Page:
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Hoffmann, R. A wiki for the life sciences where authorship matters. Nature Genetics (2008)

Quantitative measurement of marginal disintegration of ceramic inlays.

The objectives of this study include establishing a method for quantitative measurement of marginal change in ceramic inlays and clarifying their marginal disintegration in vivo. An accurate CCD optical laser scanner system was used for morphological measurement of the marginal change of ceramic inlays. The accuracy of the CCD measurement was assessed by comparing it with microscopic measurement. Replicas of 15 premolars restored with Class II ceramic inlays at the time of placement and eight years after restoration were used for morphological measurement by means of the CCD laser scanner system. Occlusal surfaces of the restored teeth were scanned and cross-sections of marginal areas were computed with software. Marginal change was defined as the area enclosed by two profiles obtained by superimposing two cross-sections of the same location at two different times and expressing the maximum depth and mean area of the area enclosed. The accuracy of this method of measurement was 4.3 +/- 3.2 microm in distance and 2.0 +/- 0.6% in area. Quantitative marginal changes for the eight-year period were 10 x 10 microm in depth and 50 x 10(3) microm2 in area at the functional cusp area and 7 x 10 microm in depth and 28 x 10(3) microm2 in area at the non-functional cusp area. Marginal disintegration at the functional cusp area was significantly greater than at the non-functional cusp area (Wilcoxon signed-ranks test, p < 0.05). This study constitutes a quantitative measurement of in vivo deterioration in marginal adaptation of ceramic inlays and indicates that occlusal force may accelerate marginal disintegration.[1]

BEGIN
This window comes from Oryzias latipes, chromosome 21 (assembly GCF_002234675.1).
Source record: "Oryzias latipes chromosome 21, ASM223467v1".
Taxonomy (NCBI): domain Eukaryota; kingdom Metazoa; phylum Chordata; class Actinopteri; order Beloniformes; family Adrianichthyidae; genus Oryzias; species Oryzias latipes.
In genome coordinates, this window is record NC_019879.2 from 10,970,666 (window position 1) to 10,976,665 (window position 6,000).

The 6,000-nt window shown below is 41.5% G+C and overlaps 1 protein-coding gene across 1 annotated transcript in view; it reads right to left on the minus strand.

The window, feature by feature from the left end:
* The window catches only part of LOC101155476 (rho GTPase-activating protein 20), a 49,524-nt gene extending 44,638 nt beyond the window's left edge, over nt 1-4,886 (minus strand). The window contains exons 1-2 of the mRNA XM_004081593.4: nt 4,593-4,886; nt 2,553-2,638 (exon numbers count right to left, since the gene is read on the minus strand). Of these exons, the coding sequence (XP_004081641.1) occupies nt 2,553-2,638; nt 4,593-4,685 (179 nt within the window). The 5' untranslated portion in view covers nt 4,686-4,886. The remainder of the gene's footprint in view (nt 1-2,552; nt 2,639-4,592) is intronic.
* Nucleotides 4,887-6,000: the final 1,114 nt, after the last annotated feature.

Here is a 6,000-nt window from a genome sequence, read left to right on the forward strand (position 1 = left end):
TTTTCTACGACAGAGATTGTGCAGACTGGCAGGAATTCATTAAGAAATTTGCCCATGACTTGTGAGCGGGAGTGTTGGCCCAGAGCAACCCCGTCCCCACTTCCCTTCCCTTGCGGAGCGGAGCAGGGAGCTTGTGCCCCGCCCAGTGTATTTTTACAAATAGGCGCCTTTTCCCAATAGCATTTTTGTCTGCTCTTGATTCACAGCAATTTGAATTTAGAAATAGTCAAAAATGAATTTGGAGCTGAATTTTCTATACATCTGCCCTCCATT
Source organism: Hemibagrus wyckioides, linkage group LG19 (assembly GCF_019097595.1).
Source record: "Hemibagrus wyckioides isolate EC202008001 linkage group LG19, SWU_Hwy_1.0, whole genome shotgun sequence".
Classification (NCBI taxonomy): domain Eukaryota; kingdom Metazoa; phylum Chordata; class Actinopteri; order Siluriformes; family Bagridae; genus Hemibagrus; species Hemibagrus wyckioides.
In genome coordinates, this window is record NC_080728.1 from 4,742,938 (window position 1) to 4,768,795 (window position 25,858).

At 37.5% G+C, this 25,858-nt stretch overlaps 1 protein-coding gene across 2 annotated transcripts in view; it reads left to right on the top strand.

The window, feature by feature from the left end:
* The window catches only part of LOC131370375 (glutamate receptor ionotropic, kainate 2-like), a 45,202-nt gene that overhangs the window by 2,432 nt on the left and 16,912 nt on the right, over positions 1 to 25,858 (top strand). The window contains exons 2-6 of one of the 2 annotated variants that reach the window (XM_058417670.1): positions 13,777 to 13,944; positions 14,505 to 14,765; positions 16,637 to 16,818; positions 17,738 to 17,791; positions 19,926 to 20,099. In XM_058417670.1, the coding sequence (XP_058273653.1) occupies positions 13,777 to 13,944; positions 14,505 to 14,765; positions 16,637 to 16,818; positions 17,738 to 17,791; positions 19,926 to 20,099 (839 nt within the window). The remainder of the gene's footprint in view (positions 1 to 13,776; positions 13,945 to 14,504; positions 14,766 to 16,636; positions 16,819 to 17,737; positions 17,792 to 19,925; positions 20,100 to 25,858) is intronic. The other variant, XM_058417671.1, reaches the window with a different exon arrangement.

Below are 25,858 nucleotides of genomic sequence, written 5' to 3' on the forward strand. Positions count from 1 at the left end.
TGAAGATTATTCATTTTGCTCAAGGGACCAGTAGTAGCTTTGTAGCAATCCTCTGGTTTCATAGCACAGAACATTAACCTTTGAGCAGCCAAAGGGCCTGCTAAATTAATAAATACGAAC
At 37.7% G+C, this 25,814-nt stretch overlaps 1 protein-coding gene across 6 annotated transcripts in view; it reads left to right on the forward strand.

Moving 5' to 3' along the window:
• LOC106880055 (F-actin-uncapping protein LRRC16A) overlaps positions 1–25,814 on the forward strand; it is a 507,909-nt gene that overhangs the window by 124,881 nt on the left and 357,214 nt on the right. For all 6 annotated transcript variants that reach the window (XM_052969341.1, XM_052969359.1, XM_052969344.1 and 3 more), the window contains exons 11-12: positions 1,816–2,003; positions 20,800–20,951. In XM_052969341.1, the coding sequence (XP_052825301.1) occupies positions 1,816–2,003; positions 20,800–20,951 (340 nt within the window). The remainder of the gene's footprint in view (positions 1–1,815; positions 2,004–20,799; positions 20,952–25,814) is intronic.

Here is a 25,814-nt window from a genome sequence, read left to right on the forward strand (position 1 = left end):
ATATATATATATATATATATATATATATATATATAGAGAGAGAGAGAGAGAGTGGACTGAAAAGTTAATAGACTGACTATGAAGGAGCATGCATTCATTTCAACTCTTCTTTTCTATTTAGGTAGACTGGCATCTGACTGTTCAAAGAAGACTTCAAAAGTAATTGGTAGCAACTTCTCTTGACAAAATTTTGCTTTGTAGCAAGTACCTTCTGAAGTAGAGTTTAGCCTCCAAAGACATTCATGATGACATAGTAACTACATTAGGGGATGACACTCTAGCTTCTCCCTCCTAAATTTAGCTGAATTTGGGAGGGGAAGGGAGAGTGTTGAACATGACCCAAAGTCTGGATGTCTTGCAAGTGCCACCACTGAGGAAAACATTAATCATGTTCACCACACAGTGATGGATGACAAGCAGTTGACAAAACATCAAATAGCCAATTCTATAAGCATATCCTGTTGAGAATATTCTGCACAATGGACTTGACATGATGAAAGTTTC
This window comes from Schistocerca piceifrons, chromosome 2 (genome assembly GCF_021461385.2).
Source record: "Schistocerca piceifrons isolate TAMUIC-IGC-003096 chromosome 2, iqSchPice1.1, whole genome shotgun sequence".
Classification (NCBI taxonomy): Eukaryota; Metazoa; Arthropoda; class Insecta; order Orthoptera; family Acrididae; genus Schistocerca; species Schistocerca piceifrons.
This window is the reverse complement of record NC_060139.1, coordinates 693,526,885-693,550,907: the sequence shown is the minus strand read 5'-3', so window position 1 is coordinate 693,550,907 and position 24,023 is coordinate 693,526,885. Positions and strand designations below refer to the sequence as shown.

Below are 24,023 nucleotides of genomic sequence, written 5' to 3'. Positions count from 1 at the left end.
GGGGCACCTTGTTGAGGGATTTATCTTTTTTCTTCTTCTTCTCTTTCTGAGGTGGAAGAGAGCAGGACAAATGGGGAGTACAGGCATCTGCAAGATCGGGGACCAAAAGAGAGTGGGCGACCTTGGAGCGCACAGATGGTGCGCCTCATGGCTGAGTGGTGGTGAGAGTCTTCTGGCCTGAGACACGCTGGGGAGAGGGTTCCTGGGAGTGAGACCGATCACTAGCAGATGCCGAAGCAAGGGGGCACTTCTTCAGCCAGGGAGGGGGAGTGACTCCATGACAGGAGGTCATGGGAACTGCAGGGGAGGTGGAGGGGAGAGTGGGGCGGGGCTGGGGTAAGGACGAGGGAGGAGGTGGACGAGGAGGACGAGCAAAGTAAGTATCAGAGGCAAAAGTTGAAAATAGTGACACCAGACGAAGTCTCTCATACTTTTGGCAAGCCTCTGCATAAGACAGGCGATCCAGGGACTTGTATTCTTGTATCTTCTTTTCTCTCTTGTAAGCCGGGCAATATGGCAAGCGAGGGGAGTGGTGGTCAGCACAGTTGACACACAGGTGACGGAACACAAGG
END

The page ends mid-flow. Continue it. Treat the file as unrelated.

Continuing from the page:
1. Quantitative measurement of marginal disintegration of ceramic inlays. Hayashi, M., Tsubakimoto, Y., Takeshige, F., Ebisu, S. Operative dentistry. (2004) [Pubmed]
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